Edgar Degas


Edgar Degas Biography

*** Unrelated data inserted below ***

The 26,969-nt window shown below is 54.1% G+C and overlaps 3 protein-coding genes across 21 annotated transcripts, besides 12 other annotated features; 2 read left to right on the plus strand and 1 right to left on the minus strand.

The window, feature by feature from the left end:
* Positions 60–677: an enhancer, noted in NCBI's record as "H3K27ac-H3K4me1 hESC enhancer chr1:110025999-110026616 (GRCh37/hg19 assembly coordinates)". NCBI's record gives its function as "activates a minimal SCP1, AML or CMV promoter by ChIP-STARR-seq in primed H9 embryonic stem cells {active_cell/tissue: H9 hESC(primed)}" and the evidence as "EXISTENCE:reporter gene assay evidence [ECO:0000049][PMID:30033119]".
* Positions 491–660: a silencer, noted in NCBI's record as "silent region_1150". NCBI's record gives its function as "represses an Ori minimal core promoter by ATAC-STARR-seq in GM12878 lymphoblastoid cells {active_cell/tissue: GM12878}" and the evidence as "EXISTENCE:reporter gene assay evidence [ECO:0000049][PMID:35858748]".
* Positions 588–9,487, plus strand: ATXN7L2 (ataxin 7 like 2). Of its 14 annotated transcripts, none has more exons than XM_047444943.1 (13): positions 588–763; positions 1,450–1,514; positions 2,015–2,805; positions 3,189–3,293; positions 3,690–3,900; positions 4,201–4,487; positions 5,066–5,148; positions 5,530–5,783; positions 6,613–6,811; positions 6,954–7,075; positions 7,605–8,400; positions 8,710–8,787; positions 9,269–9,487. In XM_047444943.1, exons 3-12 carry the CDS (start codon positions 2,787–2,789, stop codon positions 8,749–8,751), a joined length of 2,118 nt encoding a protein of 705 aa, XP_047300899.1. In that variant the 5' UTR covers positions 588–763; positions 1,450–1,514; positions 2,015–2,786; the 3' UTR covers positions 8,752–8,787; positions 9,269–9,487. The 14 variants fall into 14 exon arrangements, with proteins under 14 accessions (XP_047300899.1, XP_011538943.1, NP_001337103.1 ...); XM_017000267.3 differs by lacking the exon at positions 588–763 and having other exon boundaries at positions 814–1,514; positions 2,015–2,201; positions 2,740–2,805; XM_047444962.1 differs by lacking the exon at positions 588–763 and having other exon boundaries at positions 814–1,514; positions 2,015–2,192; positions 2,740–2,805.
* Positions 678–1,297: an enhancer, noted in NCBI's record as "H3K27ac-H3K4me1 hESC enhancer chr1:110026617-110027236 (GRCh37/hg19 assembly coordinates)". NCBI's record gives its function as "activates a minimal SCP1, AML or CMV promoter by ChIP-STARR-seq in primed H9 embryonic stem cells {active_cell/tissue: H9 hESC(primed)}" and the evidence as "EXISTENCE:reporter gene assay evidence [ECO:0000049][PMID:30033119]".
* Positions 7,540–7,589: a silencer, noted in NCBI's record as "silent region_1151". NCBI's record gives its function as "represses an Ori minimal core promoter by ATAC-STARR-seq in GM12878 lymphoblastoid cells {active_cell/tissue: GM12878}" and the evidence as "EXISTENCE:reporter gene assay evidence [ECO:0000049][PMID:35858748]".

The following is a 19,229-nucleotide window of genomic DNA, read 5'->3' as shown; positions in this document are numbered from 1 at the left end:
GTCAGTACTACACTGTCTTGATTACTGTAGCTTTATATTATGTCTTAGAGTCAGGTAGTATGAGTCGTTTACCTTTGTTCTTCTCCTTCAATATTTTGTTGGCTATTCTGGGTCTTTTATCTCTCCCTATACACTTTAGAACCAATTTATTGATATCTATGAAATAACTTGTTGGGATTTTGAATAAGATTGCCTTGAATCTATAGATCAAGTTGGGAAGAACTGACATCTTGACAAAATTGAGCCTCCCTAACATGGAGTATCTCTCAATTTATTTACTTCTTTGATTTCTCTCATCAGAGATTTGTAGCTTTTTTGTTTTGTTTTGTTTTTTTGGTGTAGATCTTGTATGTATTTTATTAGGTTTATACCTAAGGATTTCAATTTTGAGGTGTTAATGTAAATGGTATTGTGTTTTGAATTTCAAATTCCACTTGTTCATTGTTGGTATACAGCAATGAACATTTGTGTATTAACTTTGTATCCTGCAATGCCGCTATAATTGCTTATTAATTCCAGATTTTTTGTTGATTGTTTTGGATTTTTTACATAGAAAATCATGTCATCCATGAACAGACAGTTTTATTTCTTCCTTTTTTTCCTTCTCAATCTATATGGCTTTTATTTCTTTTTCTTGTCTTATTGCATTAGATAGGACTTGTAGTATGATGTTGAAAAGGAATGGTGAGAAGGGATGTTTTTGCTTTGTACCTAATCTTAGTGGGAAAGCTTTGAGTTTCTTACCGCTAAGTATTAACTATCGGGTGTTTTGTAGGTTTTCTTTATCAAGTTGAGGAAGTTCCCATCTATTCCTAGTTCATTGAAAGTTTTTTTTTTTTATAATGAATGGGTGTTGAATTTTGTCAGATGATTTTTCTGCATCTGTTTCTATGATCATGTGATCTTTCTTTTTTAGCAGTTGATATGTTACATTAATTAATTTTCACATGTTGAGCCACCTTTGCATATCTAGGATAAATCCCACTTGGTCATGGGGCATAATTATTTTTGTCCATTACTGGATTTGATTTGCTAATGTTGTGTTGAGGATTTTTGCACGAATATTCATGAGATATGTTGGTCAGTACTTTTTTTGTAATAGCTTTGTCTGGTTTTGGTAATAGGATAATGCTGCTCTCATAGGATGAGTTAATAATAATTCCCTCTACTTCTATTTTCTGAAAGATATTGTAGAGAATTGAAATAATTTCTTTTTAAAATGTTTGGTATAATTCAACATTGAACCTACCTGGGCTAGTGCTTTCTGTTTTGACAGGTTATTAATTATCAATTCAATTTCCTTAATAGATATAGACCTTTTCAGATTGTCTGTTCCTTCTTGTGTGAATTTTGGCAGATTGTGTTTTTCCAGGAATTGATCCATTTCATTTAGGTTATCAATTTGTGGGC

The rendering in art of his fascination with movement – depictions of women in their baths or performing handwork; renderings of ballet and horseracing – exemplifies Edgar Degas’s mastery of fluidity. The artist drew late pastels when he was nearly sightless, Japanese-influenced compositions where obliquely positioned figure forms dominate, preserving a sense of intimacy and mystery.  “It’s a transformation during which the imagination collaborates with the memory ... their recollections and fantasies are freed from the tyranny exerted by nature,” Degas said.  Degas attended Lycée Louis-le-Grand and Ecole des Beaux Arts.  His Durand-Ruel (1892) solo exhibition ultimately secured his preeminent stature. Permanent collections are housed in the Detroit Institute of Arts, the Städel Museum, the Tate Gallery and other museums worldwide.